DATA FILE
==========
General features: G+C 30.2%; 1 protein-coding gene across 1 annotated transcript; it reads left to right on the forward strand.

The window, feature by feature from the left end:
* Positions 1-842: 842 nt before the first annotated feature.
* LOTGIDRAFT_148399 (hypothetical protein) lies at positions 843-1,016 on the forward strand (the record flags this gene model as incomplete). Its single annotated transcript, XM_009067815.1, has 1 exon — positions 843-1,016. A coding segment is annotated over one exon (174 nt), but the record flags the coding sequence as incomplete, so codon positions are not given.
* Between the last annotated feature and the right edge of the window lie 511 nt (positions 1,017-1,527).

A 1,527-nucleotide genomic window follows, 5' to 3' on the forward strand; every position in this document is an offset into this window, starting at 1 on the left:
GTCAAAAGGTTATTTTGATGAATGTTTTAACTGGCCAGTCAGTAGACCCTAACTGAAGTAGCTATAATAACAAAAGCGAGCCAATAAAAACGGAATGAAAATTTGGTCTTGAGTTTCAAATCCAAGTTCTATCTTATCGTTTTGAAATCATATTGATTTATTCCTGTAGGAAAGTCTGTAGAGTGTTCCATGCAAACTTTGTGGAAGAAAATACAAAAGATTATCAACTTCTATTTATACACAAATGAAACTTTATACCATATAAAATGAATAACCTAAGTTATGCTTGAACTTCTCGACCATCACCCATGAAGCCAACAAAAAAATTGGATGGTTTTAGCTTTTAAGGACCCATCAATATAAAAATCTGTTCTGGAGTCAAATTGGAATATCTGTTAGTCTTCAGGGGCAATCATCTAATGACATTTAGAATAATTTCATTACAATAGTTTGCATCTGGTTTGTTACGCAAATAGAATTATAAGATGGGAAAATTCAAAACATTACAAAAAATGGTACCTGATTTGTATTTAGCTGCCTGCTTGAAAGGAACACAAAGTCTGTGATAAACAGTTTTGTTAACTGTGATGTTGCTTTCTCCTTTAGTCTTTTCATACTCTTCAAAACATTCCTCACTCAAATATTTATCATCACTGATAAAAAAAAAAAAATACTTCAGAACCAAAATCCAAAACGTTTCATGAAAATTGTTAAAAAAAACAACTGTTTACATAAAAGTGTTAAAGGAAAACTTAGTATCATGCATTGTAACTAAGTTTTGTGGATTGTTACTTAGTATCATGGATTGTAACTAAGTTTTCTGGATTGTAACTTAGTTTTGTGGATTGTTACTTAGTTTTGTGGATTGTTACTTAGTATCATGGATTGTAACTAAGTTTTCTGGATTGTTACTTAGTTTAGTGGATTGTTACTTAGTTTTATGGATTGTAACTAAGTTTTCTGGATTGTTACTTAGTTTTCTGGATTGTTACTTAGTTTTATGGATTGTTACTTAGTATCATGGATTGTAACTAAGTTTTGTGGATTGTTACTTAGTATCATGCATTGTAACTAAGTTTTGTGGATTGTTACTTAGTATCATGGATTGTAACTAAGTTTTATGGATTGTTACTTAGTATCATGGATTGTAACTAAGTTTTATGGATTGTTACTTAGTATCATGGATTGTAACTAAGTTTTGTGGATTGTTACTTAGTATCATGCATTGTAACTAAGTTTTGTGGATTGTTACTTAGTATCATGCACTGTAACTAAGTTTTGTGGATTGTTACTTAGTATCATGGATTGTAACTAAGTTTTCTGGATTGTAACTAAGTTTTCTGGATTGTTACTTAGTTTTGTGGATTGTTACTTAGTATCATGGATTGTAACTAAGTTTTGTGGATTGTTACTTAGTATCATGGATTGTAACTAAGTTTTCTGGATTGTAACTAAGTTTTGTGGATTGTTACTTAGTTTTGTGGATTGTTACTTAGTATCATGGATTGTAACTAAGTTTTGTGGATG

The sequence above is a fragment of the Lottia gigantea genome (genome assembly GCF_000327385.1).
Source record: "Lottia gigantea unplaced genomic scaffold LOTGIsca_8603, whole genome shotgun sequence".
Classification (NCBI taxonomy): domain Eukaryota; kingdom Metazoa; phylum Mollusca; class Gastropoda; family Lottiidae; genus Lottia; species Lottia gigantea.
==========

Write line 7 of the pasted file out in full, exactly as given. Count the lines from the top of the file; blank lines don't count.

GTCAAAAGGTTATTTTGATGAATGTTTTAACTGGCCAGTCAGTAGACCCTAACTGAAGTAGCTATAATAACAAAAGCGAGCCAATAAAAACGGAATGAAAATTTGGTCTTGAGTTTCAAATCCAAGTTCTATCTTATCGTTTTGAAATCATATTGATTTATTCCTGTAGGAAAGTCTGTAGAGTGTTCCATGCAAACTTTGTGGAAGAAAATACAAAAGATTATCAACTTCTATTTATACACAAATGAAACTTTATACCATATAAAATGAATAACCTAAGTTATGCTTGAACTTCTCGACCATCACCCATGAAGCCAACAAAAAAATTGGATGGTTTTAGCTTTTAAGGACCCATCAATATAAAAATCTGTTCTGGAGTCAAATTGGAATATCTGTTAGTCTTCAGGGGCAATCATCTAATGACATTTAGAATAATTTCATTACAATAGTTTGCATCTGGTTTGTTACGCAAATAGAATTATAAGATGGGAAAATTCAAAACATTACAAAAAATGGTACCTGATTTGTATTTAGCTGCCTGCTTGAAAGGAACACAAAGTCTGTGATAAACAGTTTTGTTAACTGTGATGTTGCTTTCTCCTTTAGTCTTTTCATACTCTTCAAAACATTCCTCACTCAAATATTTATCATCACTGATAAAAAAAAAAAAATACTTCAGAACCAAAATCCAAAACGTTTCATGAAAATTGTTAAAAAAAACAACTGTTTACATAAAAGTGTTAAAGGAAAACTTAGTATCATGCATTGTAACTAAGTTTTGTGGATTGTTACTTAGTATCATGGATTGTAACTAAGTTTTCTGGATTGTAACTTAGTTTTGTGGATTGTTACTTAGTTTTGTGGATTGTTACTTAGTATCATGGATTGTAACTAAGTTTTCTGGATTGTTACTTAGTTTAGTGGATTGTTACTTAGTTTTATGGATTGTAACTAAGTTTTCTGGATTGTTACTTAGTTTTCTGGATTGTTACTTAGTTTTATGGATTGTTACTTAGTATCATGGATTGTAACTAAGTTTTGTGGATTGTTACTTAGTATCATGCATTGTAACTAAGTTTTGTGGATTGTTACTTAGTATCATGGATTGTAACTAAGTTTTATGGATTGTTACTTAGTATCATGGATTGTAACTAAGTTTTATGGATTGTTACTTAGTATCATGGATTGTAACTAAGTTTTGTGGATTGTTACTTAGTATCATGCATTGTAACTAAGTTTTGTGGATTGTTACTTAGTATCATGCACTGTAACTAAGTTTTGTGGATTGTTACTTAGTATCATGGATTGTAACTAAGTTTTCTGGATTGTAACTAAGTTTTCTGGATTGTTACTTAGTTTTGTGGATTGTTACTTAGTATCATGGATTGTAACTAAGTTTTGTGGATTGTTACTTAGTATCATGGATTGTAACTAAGTTTTCTGGATTGTAACTAAGTTTTGTGGATTGTTACTTAGTTTTGTGGATTGTTACTTAGTATCATGGATTGTAACTAAGTTTTGTGGATG